Both the Syrian government and the terrorists groups in charge of the conflict in Syria deny using chemical weapons
The Syrian government accused rebel militias that vie for control of the country of using chemical weapons in an attack in the southern province of Aleppo. According to the Information Ministry of Syria, 16 people died as a result of the attack.
In previous weeks and months, Western military forces issued a warning about the use of chemical weapons on the civilian population, with U.S. President Barack H. Obama threatening military action if Assad attacked his own people. This attack may then be the beginning of a set up by Western supported insurgents to create an excuse for a full invasion of Syria.
Syrian Information Minister, Omran Al Zoabi, said on Tuesday that the rebels used chemical weapons in an attack on Aleppo in which, in addition to the 16 deaths, mostly civilians, there were at least 86 wounded, mostly in critical condition. “This is a dangerous escalation,” said Al Zoabi on state television in an interview in which he said that Turkey and Qatar, official supporters of the rebels, are responsible for the “legal, moral and political” consequences of the attack.
Several rebel groups rejected the accusations on Tuesday and instead accused the regime of being responsible for the launch of a Scud missile loaded with these materials. “We have no long-range missiles or chemical weapons. If we had them, we would not employ civilians as a target,” said military spokesman Istanbul Lobre Sirius, Louay Muqdad, to AFP.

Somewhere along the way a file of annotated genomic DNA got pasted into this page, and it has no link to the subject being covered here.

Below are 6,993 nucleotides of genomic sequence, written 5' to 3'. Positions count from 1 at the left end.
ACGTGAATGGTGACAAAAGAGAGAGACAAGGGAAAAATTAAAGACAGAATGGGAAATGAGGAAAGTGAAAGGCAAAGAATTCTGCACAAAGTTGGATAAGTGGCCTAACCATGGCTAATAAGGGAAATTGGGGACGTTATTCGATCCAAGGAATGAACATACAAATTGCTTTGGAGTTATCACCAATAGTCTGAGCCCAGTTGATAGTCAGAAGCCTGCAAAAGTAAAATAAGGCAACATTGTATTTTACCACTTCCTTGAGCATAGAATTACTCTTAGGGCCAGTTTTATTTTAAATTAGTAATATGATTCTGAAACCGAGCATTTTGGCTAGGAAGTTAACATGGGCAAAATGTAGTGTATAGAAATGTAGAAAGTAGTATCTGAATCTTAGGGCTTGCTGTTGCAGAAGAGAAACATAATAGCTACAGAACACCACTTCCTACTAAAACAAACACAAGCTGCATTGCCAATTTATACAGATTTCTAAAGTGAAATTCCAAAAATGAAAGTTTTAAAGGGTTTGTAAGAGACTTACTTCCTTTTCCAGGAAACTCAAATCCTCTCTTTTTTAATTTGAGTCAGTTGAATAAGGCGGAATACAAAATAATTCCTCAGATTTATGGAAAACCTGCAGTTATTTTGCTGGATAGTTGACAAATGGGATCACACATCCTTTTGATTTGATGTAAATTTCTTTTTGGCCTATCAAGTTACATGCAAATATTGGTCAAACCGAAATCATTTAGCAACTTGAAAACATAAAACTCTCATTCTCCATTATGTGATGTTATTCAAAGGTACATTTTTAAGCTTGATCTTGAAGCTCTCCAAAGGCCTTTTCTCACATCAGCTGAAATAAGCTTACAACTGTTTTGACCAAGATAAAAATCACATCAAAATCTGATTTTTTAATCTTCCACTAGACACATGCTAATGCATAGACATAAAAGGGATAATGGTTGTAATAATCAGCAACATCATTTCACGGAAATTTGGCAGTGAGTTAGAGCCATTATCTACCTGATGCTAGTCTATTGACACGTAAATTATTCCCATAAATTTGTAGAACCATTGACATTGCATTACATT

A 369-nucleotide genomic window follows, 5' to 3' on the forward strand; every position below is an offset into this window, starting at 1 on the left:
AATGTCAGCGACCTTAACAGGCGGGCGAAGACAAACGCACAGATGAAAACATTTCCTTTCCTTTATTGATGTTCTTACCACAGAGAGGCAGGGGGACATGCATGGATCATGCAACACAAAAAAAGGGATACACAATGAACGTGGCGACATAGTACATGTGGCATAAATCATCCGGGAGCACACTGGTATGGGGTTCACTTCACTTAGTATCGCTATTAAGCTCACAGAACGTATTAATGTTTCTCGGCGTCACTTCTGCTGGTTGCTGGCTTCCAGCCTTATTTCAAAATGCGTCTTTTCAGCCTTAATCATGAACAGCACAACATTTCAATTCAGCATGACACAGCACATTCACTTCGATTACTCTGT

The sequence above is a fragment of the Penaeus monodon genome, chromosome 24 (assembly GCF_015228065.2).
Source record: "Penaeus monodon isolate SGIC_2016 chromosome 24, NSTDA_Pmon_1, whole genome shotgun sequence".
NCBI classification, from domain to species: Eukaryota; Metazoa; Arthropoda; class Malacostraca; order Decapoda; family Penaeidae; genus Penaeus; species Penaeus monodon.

The regime has, in addition to conventional arsenals, vast reserves of sarin, mustard gas and cyanide. One of the concerns of the international community is that either the regime used these chemical weapons or that terrorists groups linked to the rebels and al-Qaeda in Syria who were brought to fight the Assad regime, get their hands on chemicals weapons handed out to them by Western supporters.
The news agency SANA did not specify what type of chemical weapon were used by the rebels, who the Assad regime has been fighting for over two years and that is composed by terrorists brought in from Jordan, Turkey, Qatar and other neighboring countries. The Syrian war, in which the West is heavily invested, has already claimed the life of more than 70,000 people and caused one of the largest migrations of refugees –more than one million– in the region.
Last week, the head of Israeli military intelligence, Brigadier General Aviv Kochavi, told a conference that he believes Assad is preparing for the use of its chemical arsenals. “Assad retains control over chemical weapons, air force and military equipment from Syria. Assad is making preparations to use these chemical weapons. He has not yet given the order, but is preparing for it,” he said. Israel is said to have requested that the United States attacks Syrian sites where they believe the Assad regime houses its military arsenal.
In August, U.S. President Barack Obama, who tomorrow will visit Israel, warned the Syrian government that if it used chemical weapons against its own people it would face a U.S. military intervention. Until today, the prospect of a chemical attack from the part of the Assad regime has been null, and continues to be, but the use of chemical weapons against civilians –either by Assad or the rebels– is the perfect excuse to invade the country with foreign troops. Several attempts by the United States and some European countries to drive through United Nations resolutions to attack Syria have failed due to the vetoes by Russia and China.